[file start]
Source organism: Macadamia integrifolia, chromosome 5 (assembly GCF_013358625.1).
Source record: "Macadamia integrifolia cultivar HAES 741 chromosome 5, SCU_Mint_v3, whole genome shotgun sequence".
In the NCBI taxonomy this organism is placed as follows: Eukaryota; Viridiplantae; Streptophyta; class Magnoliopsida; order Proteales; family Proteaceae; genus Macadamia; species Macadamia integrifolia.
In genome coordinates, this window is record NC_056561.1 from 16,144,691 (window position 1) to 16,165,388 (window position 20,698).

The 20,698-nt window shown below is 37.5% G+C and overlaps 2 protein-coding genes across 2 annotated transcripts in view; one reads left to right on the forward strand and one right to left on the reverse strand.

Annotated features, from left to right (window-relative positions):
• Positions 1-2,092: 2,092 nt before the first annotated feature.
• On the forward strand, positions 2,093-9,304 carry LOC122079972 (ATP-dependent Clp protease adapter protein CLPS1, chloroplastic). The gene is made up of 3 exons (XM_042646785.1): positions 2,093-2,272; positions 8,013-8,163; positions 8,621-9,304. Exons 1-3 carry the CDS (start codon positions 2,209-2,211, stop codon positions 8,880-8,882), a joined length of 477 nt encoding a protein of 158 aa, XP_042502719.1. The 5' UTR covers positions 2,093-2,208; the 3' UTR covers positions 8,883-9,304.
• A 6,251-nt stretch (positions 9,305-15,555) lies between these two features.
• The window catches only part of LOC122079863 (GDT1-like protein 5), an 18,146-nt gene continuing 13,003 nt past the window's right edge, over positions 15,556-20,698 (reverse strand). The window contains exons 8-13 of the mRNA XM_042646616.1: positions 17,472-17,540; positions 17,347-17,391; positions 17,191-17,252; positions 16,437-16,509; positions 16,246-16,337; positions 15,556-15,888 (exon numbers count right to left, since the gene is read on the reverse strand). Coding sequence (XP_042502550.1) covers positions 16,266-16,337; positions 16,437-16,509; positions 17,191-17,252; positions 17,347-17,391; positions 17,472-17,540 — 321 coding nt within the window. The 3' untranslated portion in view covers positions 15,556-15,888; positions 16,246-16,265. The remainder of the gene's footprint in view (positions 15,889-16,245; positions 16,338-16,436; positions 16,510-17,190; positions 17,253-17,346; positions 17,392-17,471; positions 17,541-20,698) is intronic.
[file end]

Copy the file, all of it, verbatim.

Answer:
Source organism: Macadamia integrifolia, chromosome 5 (assembly GCF_013358625.1).
Source record: "Macadamia integrifolia cultivar HAES 741 chromosome 5, SCU_Mint_v3, whole genome shotgun sequence".
In the NCBI taxonomy this organism is placed as follows: Eukaryota; Viridiplantae; Streptophyta; class Magnoliopsida; order Proteales; family Proteaceae; genus Macadamia; species Macadamia integrifolia.
In genome coordinates, this window is record NC_056561.1 from 16,144,691 (window position 1) to 16,165,388 (window position 20,698).

The 20,698-nt window shown below is 37.5% G+C and overlaps 2 protein-coding genes across 2 annotated transcripts in view; one reads left to right on the forward strand and one right to left on the reverse strand.

Annotated features, from left to right (window-relative positions):
• Positions 1-2,092: 2,092 nt before the first annotated feature.
• On the forward strand, positions 2,093-9,304 carry LOC122079972 (ATP-dependent Clp protease adapter protein CLPS1, chloroplastic). The gene is made up of 3 exons (XM_042646785.1): positions 2,093-2,272; positions 8,013-8,163; positions 8,621-9,304. Exons 1-3 carry the CDS (start codon positions 2,209-2,211, stop codon positions 8,880-8,882), a joined length of 477 nt encoding a protein of 158 aa, XP_042502719.1. The 5' UTR covers positions 2,093-2,208; the 3' UTR covers positions 8,883-9,304.
• A 6,251-nt stretch (positions 9,305-15,555) lies between these two features.
• The window catches only part of LOC122079863 (GDT1-like protein 5), an 18,146-nt gene continuing 13,003 nt past the window's right edge, over positions 15,556-20,698 (reverse strand). The window contains exons 8-13 of the mRNA XM_042646616.1: positions 17,472-17,540; positions 17,347-17,391; positions 17,191-17,252; positions 16,437-16,509; positions 16,246-16,337; positions 15,556-15,888 (exon numbers count right to left, since the gene is read on the reverse strand). Coding sequence (XP_042502550.1) covers positions 16,266-16,337; positions 16,437-16,509; positions 17,191-17,252; positions 17,347-17,391; positions 17,472-17,540 — 321 coding nt within the window. The 3' untranslated portion in view covers positions 15,556-15,888; positions 16,246-16,265. The remainder of the gene's footprint in view (positions 15,889-16,245; positions 16,338-16,436; positions 16,510-17,190; positions 17,253-17,346; positions 17,392-17,471; positions 17,541-20,698) is intronic.